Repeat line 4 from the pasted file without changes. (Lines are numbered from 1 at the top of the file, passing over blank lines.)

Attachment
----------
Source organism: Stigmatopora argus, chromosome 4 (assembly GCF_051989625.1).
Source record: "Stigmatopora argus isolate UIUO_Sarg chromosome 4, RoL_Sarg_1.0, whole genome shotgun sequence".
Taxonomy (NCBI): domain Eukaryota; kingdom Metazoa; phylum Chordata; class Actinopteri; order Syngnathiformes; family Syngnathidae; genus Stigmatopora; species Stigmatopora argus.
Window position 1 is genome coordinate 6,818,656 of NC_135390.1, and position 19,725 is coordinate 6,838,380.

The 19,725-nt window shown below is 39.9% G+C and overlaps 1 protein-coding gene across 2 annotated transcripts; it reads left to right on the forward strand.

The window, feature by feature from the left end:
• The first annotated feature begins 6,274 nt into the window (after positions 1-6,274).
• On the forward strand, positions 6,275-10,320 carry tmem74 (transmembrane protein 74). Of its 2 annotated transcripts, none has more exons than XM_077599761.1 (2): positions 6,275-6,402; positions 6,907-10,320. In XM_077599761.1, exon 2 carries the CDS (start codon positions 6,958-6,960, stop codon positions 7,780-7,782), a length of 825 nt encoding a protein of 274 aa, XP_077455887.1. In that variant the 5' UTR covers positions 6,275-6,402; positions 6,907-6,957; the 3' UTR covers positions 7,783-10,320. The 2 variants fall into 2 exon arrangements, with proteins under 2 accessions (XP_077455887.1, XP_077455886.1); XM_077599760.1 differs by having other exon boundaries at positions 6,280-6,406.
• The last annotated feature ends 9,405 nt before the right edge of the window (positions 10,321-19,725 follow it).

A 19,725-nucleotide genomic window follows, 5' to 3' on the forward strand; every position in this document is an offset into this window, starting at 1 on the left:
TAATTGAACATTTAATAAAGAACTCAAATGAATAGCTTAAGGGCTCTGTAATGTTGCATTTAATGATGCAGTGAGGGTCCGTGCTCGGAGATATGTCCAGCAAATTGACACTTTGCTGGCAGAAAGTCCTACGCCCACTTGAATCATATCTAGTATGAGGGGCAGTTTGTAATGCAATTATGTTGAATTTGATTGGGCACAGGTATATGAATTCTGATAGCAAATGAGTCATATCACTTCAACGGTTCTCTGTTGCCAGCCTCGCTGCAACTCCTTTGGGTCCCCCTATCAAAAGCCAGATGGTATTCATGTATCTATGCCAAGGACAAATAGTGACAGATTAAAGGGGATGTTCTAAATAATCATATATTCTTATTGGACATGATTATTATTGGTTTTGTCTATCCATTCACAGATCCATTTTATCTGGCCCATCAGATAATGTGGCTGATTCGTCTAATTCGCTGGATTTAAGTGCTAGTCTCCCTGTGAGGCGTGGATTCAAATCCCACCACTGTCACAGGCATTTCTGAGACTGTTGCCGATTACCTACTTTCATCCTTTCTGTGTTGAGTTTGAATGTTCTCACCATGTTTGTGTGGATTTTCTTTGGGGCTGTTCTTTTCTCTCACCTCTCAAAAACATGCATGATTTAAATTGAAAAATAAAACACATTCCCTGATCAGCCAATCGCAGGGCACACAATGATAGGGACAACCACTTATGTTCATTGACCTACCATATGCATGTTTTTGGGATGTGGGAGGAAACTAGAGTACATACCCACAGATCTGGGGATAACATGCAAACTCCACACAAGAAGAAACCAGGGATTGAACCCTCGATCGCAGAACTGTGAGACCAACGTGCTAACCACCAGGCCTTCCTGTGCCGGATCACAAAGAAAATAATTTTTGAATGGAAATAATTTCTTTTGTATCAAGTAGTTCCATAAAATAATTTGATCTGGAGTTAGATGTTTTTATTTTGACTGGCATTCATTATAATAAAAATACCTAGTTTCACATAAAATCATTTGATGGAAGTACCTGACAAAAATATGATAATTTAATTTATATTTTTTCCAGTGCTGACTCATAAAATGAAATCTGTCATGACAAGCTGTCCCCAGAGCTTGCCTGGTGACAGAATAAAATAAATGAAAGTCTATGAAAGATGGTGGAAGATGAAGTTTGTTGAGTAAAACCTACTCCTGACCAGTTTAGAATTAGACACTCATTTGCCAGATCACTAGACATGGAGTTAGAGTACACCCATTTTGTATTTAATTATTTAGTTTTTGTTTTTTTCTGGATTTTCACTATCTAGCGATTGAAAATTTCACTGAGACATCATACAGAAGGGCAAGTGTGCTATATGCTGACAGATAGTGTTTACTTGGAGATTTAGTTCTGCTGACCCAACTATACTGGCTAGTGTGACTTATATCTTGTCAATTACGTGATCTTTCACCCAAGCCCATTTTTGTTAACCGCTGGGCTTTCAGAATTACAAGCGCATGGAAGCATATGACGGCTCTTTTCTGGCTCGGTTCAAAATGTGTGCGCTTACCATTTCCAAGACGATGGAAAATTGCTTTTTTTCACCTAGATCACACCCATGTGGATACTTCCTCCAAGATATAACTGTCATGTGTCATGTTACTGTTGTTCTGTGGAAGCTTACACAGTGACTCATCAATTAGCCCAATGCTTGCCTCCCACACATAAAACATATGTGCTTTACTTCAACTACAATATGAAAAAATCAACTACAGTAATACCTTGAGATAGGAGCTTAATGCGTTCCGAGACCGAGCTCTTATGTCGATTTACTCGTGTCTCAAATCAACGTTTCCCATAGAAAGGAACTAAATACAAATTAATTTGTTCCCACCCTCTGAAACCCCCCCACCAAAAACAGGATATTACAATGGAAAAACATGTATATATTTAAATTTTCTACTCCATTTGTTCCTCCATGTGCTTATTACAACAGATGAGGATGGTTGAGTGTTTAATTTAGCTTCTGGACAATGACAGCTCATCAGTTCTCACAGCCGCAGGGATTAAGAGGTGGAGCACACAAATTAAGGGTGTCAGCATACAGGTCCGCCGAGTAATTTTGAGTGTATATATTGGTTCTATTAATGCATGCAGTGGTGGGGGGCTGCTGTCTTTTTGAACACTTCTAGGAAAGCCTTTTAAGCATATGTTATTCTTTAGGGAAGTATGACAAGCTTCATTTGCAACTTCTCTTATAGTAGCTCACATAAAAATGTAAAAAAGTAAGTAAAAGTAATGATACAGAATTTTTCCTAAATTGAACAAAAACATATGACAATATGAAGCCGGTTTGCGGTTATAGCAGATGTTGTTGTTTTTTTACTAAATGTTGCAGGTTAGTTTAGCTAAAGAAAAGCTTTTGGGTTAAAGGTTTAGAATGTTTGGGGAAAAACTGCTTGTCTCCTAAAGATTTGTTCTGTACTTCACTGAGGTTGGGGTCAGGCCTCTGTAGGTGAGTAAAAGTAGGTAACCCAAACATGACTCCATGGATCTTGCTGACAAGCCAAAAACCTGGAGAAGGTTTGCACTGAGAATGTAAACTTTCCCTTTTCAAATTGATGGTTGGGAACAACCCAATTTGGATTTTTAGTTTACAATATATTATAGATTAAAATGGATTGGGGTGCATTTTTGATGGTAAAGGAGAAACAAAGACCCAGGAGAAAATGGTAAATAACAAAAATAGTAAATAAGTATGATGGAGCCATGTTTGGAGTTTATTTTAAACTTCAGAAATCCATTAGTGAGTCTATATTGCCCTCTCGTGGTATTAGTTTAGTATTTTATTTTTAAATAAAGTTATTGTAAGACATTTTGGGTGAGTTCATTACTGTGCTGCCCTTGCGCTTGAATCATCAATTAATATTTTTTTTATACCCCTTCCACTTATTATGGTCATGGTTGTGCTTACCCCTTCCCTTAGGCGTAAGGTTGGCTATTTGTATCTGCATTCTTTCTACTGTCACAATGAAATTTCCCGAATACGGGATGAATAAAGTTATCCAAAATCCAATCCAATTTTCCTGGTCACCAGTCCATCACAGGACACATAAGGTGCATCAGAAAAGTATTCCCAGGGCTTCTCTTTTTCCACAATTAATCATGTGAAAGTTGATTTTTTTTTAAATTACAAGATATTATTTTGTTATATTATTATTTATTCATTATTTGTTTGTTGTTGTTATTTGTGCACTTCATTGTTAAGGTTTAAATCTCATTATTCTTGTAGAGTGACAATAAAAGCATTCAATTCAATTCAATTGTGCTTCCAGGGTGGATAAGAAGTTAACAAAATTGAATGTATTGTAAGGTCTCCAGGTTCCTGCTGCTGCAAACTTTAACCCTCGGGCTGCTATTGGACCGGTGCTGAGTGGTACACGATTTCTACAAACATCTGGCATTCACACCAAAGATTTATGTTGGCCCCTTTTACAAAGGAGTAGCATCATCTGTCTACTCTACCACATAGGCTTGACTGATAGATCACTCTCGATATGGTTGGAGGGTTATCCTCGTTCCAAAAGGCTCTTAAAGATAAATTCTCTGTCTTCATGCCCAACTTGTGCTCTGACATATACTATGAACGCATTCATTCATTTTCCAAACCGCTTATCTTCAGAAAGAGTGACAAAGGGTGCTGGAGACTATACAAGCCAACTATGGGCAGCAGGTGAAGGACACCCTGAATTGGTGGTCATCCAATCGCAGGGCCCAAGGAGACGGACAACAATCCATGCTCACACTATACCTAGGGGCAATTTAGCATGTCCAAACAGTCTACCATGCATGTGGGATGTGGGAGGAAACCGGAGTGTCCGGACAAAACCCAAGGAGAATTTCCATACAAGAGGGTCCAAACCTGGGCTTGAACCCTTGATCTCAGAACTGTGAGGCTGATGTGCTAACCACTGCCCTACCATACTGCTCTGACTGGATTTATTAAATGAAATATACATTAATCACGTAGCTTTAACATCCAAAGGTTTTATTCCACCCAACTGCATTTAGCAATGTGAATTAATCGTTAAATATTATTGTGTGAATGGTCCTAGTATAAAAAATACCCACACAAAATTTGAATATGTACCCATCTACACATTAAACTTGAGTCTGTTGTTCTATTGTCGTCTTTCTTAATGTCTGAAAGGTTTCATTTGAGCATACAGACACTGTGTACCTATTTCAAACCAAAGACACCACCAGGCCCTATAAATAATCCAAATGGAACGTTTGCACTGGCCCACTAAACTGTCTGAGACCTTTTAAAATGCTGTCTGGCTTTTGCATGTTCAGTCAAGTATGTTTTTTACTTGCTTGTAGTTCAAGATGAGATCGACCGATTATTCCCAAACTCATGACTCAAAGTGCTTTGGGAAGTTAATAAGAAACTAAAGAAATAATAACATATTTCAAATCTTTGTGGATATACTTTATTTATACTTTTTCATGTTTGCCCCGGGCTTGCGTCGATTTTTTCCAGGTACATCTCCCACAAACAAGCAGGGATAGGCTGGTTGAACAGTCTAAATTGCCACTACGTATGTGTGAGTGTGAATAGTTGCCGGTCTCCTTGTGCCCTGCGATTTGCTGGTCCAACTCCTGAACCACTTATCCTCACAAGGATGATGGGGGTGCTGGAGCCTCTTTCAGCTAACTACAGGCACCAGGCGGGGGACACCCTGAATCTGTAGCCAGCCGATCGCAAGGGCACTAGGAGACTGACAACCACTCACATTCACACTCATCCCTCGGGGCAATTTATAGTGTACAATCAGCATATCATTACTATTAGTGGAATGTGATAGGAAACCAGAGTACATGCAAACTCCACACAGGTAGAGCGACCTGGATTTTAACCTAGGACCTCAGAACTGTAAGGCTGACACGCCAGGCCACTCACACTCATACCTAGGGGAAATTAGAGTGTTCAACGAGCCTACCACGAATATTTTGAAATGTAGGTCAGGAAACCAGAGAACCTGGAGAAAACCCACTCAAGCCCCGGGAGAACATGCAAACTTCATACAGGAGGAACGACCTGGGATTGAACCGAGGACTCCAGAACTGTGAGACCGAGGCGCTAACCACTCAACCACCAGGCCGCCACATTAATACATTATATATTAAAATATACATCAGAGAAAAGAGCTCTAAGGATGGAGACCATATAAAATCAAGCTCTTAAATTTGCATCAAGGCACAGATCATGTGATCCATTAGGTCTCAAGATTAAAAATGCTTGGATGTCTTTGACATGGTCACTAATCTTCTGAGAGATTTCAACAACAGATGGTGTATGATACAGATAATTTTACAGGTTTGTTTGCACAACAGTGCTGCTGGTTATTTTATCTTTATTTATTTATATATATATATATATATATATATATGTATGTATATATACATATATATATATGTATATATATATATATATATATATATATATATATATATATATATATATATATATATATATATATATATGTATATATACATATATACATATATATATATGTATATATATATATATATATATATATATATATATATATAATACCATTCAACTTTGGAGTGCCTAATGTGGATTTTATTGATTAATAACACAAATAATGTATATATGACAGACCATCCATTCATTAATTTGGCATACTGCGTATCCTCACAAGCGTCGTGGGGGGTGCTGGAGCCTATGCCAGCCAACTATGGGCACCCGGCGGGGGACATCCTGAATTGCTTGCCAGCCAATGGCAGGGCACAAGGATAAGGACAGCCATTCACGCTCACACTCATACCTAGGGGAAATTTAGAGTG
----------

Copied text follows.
Window position 1 is genome coordinate 6,818,656 of NC_135390.1, and position 19,725 is coordinate 6,838,380.